Source: The New York Times
Our correspondent Diaa Hadid is one of millions of Muslims making the pilgrimage to Mecca
MECCA, Saudi Arabia — “Sister, where are your socks?” one of the women I was sitting with demanded. “Don’t you know you have to cover your feet?”
We were in the sprawling Grand Mosque that surrounds the Kaaba, Islam’s holiest site, during the hajj, the five-day pilgrimage of rites and rituals that ended on Wednesday. I could not decipher which of the four Saudi women in identical billowing black robes and black gloves was speaking to me because their faces were covered with not one but two veils, something I had never seen before.
They made space for me. I discreetly covered my offending feet with my own long, black robe, which I bought specially for the hajj, my first. These women who looked like black ravens poured me golden Arabian coffee from their thermos and fed me crunchy yellow dates while we waited for Friday Prayer to begin.
There it was again. I was at once frustrated by Islam’s nitpicky strictures on women’s dress and embraced by its warm sisterhood. Over and over again during this physical and personal journey, I was confronted by my conflicting feelings on how the faith I was raised in deals with gender, the very thing that had made me take off my hijab in college.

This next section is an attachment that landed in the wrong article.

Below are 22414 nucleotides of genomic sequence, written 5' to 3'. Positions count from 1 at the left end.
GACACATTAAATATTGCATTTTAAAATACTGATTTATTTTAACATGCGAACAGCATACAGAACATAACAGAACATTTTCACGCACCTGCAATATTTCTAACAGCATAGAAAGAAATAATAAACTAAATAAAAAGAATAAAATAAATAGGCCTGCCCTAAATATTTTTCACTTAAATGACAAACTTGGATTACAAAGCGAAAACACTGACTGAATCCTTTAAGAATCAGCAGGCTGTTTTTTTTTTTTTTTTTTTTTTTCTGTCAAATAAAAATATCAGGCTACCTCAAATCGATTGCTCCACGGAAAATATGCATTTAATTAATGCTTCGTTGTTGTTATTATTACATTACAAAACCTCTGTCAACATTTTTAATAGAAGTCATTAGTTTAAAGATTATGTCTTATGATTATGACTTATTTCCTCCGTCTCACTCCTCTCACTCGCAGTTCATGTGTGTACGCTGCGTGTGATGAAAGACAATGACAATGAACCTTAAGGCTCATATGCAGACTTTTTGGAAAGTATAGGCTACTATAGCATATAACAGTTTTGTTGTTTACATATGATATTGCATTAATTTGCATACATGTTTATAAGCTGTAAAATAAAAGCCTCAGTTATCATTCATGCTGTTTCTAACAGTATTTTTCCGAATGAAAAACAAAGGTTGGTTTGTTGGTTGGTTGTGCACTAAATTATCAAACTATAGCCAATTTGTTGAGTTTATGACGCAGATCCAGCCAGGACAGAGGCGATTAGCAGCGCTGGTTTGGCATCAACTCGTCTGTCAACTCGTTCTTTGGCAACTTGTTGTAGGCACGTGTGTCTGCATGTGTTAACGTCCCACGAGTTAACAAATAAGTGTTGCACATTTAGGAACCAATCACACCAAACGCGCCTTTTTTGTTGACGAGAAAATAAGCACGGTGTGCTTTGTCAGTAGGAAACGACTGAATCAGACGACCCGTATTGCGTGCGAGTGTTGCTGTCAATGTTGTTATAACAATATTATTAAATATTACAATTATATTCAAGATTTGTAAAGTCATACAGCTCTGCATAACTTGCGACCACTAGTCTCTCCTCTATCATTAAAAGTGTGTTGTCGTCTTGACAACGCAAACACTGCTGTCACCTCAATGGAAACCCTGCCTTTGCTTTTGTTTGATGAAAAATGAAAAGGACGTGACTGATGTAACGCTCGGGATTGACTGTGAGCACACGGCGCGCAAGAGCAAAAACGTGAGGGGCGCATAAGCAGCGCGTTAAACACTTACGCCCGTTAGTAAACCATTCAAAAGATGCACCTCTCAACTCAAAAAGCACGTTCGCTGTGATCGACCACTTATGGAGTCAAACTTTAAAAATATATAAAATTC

At its founding, 1,400 years ago, Islam was revolutionary for its time in seeing women as spiritual equals. But in its contemporary conception, the day-to-day gender roles trouble me.
My testimony in some Islamic court matters would count for half that of a male witness. Men can take four wives, women one husband each.
Yet Muslim women have a right to an education, to be scholars and in some cases jurists. We have as an eternal role model the Prophet Muhammad’s first, beloved wife, Khadija, a successful trader who popped the question to a man 15 years her junior.
“Treat your women well and be kind to them,” Muhammad himself urged in his last sermon, during his final pilgrimage to Mecca. “It is true that you have certain rights with regard to your women, but they also have rights over you.”
So, kindness and rights, but also women as something less than men. It can feel patronizing, and diminishing of our full humanity. It is why I started to lose faith after a childhood in an observant family and what I still struggle with, at 38, living a life that is secular but guided by Islamic values.